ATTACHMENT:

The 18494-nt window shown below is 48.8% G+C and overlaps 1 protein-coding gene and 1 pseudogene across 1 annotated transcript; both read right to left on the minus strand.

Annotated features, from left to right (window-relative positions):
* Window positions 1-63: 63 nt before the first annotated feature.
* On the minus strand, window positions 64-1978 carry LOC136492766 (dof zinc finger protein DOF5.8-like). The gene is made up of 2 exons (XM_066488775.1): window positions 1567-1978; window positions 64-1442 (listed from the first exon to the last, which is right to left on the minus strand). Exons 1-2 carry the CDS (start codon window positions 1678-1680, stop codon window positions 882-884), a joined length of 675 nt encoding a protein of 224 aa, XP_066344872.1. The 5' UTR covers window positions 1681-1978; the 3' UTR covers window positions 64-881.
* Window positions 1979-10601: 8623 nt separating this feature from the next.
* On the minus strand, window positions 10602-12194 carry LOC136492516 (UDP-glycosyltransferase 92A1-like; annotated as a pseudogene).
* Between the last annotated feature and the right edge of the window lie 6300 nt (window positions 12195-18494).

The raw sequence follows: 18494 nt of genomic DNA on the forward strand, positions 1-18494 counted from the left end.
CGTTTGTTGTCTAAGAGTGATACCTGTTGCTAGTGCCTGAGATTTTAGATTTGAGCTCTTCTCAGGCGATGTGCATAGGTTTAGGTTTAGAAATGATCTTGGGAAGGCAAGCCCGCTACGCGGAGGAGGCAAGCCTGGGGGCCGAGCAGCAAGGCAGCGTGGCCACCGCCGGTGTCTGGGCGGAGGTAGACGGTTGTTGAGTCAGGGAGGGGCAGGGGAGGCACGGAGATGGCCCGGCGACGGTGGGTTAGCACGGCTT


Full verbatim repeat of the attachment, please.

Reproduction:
The 18494-nt window shown below is 48.8% G+C and overlaps 1 protein-coding gene and 1 pseudogene across 1 annotated transcript; both read right to left on the minus strand.

Annotated features, from left to right (window-relative positions):
* Window positions 1-63: 63 nt before the first annotated feature.
* On the minus strand, window positions 64-1978 carry LOC136492766 (dof zinc finger protein DOF5.8-like). The gene is made up of 2 exons (XM_066488775.1): window positions 1567-1978; window positions 64-1442 (listed from the first exon to the last, which is right to left on the minus strand). Exons 1-2 carry the CDS (start codon window positions 1678-1680, stop codon window positions 882-884), a joined length of 675 nt encoding a protein of 224 aa, XP_066344872.1. The 5' UTR covers window positions 1681-1978; the 3' UTR covers window positions 64-881.
* Window positions 1979-10601: 8623 nt separating this feature from the next.
* On the minus strand, window positions 10602-12194 carry LOC136492516 (UDP-glycosyltransferase 92A1-like; annotated as a pseudogene).
* Between the last annotated feature and the right edge of the window lie 6300 nt (window positions 12195-18494).

The raw sequence follows: 18494 nt of genomic DNA on the forward strand, positions 1-18494 counted from the left end.
CGTTTGTTGTCTAAGAGTGATACCTGTTGCTAGTGCCTGAGATTTTAGATTTGAGCTCTTCTCAGGCGATGTGCATAGGTTTAGGTTTAGAAATGATCTTGGGAAGGCAAGCCCGCTACGCGGAGGAGGCAAGCCTGGGGGCCGAGCAGCAAGGCAGCGTGGCCACCGCCGGTGTCTGGGCGGAGGTAGACGGTTGTTGAGTCAGGGAGGGGCAGGGGAGGCACGGAGATGGCCCGGCGACGGTGGGTTAGCACGGCTT